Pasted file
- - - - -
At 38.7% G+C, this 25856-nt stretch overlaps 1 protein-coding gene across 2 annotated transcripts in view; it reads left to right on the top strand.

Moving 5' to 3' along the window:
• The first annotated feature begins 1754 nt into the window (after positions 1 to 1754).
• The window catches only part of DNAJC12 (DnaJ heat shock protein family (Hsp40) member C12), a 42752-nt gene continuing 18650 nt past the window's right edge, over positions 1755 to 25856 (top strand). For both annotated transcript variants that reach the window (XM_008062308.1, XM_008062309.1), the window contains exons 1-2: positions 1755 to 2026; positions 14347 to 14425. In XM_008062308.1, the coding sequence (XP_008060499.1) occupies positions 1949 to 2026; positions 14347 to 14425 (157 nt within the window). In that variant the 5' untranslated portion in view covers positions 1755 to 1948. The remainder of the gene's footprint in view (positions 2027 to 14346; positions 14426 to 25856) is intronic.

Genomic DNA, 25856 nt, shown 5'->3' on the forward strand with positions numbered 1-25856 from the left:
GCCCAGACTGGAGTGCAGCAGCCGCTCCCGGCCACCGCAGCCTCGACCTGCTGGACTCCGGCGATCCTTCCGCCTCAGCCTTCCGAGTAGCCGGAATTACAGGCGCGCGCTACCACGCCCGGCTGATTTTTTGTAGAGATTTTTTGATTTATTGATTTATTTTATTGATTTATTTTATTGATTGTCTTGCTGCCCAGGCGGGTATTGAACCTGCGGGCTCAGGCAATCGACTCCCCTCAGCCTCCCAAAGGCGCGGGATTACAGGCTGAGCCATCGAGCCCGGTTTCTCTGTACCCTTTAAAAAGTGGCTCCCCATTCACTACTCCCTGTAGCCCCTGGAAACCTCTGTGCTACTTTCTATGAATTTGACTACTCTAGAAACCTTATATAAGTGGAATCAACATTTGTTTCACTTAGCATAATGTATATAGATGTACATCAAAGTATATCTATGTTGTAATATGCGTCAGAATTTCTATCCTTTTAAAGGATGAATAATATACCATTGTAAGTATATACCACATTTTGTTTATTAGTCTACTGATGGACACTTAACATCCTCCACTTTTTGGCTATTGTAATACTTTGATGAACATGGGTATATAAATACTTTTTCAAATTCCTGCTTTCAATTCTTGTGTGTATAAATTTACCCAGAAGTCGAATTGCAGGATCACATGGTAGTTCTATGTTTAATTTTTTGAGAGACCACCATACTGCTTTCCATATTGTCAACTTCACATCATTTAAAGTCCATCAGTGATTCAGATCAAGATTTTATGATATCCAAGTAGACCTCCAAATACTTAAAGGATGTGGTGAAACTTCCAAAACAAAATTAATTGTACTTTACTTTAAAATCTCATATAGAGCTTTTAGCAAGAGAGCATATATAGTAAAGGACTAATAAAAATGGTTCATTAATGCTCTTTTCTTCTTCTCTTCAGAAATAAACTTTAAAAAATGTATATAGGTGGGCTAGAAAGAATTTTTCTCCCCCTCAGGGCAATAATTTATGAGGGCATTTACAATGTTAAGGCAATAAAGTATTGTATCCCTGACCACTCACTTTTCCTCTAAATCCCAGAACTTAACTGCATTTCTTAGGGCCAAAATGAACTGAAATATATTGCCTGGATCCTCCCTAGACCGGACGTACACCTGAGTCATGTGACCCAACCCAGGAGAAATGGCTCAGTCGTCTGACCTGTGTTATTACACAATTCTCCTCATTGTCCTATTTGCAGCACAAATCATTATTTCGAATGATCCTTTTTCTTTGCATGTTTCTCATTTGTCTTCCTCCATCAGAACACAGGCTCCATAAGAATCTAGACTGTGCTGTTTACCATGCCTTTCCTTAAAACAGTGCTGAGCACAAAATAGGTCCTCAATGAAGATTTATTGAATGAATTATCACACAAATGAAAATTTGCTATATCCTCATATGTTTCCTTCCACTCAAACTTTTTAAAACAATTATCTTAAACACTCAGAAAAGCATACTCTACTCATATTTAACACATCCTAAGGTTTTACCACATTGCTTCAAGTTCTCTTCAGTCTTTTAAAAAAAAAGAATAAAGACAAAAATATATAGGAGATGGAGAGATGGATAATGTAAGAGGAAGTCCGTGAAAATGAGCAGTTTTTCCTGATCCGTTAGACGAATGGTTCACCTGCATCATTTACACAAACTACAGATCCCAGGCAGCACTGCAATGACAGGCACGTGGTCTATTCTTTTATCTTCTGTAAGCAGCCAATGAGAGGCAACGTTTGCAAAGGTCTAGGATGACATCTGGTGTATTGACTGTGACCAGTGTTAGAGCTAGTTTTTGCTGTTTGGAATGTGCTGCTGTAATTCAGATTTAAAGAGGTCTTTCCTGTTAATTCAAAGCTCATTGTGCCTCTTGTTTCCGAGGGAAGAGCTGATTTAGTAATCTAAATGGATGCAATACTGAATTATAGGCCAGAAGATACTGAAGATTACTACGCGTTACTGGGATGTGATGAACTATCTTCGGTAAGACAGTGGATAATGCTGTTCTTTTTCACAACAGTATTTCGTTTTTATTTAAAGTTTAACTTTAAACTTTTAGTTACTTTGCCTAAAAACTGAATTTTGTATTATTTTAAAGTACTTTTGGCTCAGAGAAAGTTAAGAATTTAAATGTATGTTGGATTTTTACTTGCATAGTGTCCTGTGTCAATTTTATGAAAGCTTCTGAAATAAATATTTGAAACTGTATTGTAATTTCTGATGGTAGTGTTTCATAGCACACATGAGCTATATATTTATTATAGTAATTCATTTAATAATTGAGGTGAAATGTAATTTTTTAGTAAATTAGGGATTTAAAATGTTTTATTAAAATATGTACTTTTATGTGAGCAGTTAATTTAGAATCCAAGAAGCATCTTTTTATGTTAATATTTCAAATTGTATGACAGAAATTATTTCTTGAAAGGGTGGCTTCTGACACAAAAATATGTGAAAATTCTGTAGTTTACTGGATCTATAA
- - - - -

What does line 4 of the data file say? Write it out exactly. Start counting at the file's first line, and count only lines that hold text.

• The window catches only part of DNAJC12 (DnaJ heat shock protein family (Hsp40) member C12), a 42752-nt gene continuing 18650 nt past the window's right edge, over positions 1755 to 25856 (top strand). For both annotated transcript variants that reach the window (XM_008062308.1, XM_008062309.1), the window contains exons 1-2: positions 1755 to 2026; positions 14347 to 14425. In XM_008062308.1, the coding sequence (XP_008060499.1) occupies positions 1949 to 2026; positions 14347 to 14425 (157 nt within the window). In that variant the 5' untranslated portion in view covers positions 1755 to 1948. The remainder of the gene's footprint in view (positions 2027 to 14346; positions 14426 to 25856) is intronic.